Killings by police brought reforms. Fear of crime is unraveling them.

March 10 2024

Center for Policing Equity Co-founder and CEO Dr. Phillip Atiba Solomon was interviewed by MSN about the rise in legislation aimed at rolling back reforms that were initiated over the past four years. Proponents of this type of legislation cite an uptick in crime as the reason for the need to repeal laws like the community-supported Tyre Nichols Driving Equality Act, which does not allow police officers to stop drivers for minor traffic infractions like a broken brake light. The following is an excerpt from the article:

Phillip Atiba Solomon, chair of African American Studies and professor of psychology at Yale University and a co-founder of the Center for Policing Equity, said the national discourse around crime is plagued by the general belief that the most effective reaction to crime is to increase the ability of law enforcement to fight it.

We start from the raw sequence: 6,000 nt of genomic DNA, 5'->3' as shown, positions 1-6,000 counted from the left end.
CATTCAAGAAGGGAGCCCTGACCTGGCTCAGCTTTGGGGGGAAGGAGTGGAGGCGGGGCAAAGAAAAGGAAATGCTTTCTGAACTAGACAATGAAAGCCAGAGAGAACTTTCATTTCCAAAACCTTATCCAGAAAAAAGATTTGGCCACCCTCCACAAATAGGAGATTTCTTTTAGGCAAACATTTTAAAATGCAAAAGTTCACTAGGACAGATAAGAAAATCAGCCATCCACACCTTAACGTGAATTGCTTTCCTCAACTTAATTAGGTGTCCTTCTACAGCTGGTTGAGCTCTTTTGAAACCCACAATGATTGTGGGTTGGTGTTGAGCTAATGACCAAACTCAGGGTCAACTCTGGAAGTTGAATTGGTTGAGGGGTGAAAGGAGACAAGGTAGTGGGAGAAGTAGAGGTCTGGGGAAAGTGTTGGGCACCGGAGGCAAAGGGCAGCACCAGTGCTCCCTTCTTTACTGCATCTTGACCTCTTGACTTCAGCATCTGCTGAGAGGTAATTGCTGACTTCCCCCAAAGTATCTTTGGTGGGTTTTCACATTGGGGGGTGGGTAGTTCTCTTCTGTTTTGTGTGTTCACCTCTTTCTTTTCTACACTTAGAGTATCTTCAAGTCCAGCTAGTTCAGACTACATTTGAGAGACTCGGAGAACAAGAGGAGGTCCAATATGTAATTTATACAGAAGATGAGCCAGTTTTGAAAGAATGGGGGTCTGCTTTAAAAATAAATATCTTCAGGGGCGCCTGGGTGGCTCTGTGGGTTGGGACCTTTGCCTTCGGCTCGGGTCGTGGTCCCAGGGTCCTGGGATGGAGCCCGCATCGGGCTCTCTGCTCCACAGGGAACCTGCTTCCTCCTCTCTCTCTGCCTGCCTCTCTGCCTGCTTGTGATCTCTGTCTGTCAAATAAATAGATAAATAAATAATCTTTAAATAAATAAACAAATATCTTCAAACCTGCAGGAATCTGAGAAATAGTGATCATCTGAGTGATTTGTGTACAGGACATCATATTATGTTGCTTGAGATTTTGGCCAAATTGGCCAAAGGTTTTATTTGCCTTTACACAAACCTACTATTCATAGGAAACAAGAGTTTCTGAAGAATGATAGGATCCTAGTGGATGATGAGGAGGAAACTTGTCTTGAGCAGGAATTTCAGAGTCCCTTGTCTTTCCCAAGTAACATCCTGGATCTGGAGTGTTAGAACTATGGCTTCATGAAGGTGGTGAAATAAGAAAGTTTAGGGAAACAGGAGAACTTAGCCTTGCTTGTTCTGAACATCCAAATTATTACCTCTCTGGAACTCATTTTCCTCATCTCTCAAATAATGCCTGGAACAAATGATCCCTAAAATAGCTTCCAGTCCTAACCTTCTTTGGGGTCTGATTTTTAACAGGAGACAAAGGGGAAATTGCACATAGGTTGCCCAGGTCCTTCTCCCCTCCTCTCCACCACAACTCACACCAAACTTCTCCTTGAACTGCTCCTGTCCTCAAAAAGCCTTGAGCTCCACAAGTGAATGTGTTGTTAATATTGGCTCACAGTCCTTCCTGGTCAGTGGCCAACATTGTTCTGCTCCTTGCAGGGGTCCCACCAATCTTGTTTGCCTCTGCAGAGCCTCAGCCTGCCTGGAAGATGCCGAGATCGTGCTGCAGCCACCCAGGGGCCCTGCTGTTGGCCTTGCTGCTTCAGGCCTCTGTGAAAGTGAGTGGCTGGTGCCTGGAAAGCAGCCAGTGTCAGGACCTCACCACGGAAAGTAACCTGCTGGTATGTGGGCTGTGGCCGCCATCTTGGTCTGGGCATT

A better approach, Solomon said, addresses poverty as a root cause of criminal activity.

“We’ve had a failure to launch a more humane approach to communities that are going to produce more violence because they’ve been burdened with the violence of poverty for generations,” Solomon said. “Instead, we end up with some regulations on policing and none of the much more expensive investments in community.”

In the aftermath of unjustified police killings, the first measures often address the law enforcement tactics that led to the deaths. Those changes are vulnerable when communities raise concerns over crime, Solomon said.

Read the article on MSN’s website.